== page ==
By Nick Roquefort-Villeneuve, Global Marketing Director – Amalto Technologies
To unlock funds out of your company’s accounts receivable is crucial for one main reason. It improves your business’ working capital, which provides your organization with the ability to expand the scope of its operations, increase liquidity and maximize its profitability, while gaining agility in case of a shift in your economic environment.
Let’s take a look at what you can actually do, so you’re able to relieve your balance sheet of some outstanding receivables, (and I shall remind you that it tends to be the largest entry on the balance sheet…) and consequently increase your working capital. And prolonging the accounts payable process to maintain existing cash reserves or sensibly increase those cash reserves thanks to yields on the short-term money market isn’t an option, because it may drive some of your suppliers out of business. Moreover, would you like your customers to delay their payments to you for the same reason? Finally, the money will always end up being collected, so we cannot consider that delaying payments is a strategy in itself. And your reputation as a trading partner would be affected quite negatively.
Naturally Yes to A/R Automation…
A decrease in DSO ensures that money be unlocked from your accounts receivable. The adoption of a robust A/R automation solution, preferably fully-managed and of course cloud-based, represents the assurance that the proper documents will flow between trading partners, hence slashing the time otherwise wasted waiting for approvals, for example. The rationale is that the faster an order and its associated invoice are processed, and the latter sent to the customer the quicker payment is made. If there is a dispute, a workflow is made available to the users via the solution’s user interface for immediate reactivity and resolution. A/R automation solutions allow a 1 to N relationship between a supplier and its customers via connections to customer portals, which certainly widens each stakeholder’s trading ecosystem. Having said that, does automation “tell you” which customers are more reliable, faster payors? The reality is that automating the exchange of documents inherent to a business transaction in no way forces the buyer to proceed faster with a payment.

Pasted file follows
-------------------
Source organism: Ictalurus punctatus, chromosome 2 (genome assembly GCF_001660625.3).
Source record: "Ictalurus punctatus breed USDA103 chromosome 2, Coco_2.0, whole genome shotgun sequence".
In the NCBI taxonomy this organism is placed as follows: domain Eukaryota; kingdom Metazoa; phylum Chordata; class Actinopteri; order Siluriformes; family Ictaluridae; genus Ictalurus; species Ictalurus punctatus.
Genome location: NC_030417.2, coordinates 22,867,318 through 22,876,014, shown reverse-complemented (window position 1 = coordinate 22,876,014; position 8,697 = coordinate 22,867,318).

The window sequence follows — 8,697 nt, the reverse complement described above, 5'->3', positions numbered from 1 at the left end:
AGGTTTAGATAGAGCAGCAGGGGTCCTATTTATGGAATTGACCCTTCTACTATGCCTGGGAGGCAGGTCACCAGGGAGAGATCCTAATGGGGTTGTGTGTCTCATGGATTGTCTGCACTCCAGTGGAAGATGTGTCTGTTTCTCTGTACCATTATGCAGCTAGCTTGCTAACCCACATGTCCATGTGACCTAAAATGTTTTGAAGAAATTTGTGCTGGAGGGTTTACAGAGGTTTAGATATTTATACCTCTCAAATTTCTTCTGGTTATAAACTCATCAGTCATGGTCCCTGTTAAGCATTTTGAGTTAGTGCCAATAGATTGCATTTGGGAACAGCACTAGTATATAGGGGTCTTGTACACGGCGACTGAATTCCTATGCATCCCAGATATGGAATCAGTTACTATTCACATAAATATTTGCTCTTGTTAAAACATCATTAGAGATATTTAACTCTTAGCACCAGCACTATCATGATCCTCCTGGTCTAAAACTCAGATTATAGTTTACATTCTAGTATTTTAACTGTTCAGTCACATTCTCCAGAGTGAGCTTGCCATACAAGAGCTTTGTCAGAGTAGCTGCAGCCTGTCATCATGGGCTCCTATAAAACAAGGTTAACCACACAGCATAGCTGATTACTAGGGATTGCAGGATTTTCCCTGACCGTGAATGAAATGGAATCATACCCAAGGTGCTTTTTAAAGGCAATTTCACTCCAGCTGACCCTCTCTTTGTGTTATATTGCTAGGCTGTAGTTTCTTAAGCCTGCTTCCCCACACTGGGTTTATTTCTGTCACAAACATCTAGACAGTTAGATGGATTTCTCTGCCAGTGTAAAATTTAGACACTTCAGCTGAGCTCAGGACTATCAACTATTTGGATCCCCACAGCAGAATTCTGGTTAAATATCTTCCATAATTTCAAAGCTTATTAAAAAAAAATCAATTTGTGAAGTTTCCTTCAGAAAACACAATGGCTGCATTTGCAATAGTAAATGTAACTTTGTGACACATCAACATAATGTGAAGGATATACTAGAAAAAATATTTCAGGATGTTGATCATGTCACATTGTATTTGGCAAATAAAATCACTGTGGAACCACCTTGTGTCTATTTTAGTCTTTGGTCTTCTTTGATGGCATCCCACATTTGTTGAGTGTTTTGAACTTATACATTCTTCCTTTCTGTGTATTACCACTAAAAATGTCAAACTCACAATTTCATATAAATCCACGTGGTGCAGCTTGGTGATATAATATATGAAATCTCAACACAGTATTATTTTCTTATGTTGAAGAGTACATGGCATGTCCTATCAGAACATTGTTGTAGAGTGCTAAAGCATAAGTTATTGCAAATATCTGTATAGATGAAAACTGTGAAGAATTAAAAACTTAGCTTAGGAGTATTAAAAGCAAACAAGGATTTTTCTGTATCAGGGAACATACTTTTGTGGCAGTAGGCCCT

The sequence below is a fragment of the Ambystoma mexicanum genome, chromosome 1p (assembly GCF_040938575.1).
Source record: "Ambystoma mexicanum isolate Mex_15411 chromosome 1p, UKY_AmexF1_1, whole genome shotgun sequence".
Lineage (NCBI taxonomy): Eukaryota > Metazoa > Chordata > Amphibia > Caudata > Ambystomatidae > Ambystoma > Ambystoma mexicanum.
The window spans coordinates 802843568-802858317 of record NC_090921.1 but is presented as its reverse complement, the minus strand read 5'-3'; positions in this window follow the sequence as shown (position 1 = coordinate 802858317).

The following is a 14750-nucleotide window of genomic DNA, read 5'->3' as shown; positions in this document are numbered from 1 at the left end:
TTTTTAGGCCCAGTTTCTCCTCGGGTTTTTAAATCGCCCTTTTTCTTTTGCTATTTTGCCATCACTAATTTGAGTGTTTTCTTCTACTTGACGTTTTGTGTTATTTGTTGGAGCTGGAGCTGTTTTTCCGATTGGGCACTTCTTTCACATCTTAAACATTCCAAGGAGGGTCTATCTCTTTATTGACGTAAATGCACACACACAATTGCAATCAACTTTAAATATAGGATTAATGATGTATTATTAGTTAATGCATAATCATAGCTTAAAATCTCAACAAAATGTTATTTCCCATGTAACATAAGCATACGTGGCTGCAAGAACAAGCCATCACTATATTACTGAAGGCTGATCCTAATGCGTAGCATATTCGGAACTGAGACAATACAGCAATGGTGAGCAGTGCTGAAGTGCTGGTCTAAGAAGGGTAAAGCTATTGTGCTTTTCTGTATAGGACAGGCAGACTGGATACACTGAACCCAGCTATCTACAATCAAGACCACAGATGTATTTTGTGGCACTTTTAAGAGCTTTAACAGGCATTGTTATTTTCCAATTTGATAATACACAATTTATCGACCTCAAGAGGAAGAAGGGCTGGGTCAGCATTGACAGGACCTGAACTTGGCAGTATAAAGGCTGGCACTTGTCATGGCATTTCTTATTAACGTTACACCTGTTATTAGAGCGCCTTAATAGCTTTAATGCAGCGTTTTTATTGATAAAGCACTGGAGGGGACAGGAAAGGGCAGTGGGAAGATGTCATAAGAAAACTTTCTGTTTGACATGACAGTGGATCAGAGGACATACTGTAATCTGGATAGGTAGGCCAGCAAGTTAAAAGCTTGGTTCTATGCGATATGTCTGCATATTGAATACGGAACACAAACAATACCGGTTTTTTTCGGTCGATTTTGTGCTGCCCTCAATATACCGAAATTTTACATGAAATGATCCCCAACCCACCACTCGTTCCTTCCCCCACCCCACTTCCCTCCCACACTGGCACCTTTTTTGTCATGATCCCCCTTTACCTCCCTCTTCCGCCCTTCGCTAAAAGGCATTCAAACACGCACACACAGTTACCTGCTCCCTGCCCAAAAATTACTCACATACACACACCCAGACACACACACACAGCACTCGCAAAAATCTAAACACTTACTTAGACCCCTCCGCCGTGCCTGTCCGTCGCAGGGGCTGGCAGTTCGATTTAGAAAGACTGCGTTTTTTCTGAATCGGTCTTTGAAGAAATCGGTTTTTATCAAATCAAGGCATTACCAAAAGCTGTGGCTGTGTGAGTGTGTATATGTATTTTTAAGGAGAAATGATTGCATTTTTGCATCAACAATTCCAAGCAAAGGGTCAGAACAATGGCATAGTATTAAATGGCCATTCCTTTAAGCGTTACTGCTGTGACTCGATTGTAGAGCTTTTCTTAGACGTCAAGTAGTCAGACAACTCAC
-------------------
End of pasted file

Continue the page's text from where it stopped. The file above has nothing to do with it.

… But, Does It Say Much About the Customer?
What does the action of gathering intelligence about buyers mean exactly? If there were out there, available, a list of all companies in a given industry ranked in order of their promptitude to pay their suppliers, then life would be way too easy. Having said that, there is a tool that suppliers have at their disposal, which is the ability to analyze their current customer base by identifying meaningful KPIs and other metrics that ultimately allow them to choose with whom they want to strengthen a business relation and who they should drop. In other words, business relationships with the weakest, less reliable, customers should either be revisited (new terms) or ended. What makes a customer weak or unreliable pertains to the internal or external information inherent to his credit information, naturally his inability to pay on-time, and other types of behavior maybe a bit more subtle like the content of his claims. It is indeed the supplier’s job to analyze the degree of frivolousness of each complaint… Or on the other end of the spectrum the significance of the claims. In that case, there is much to learn from a customer’s grievance to improve all sorts of A/R-associated processes.
Best-Case Scenario: A 360-Degree View of The Customer?
Knowledge is key. I have always been a huge fan of quantitative and qualitative models, simply because numbers don’t lie. A relationship between a supplier and his customer doesn’t have to start when a purchase order is received and end when the product has been delivered. It is essential to understand who the customer is, so the supplier can adopt enough flexibility and adaptability to make the relation work for him/her.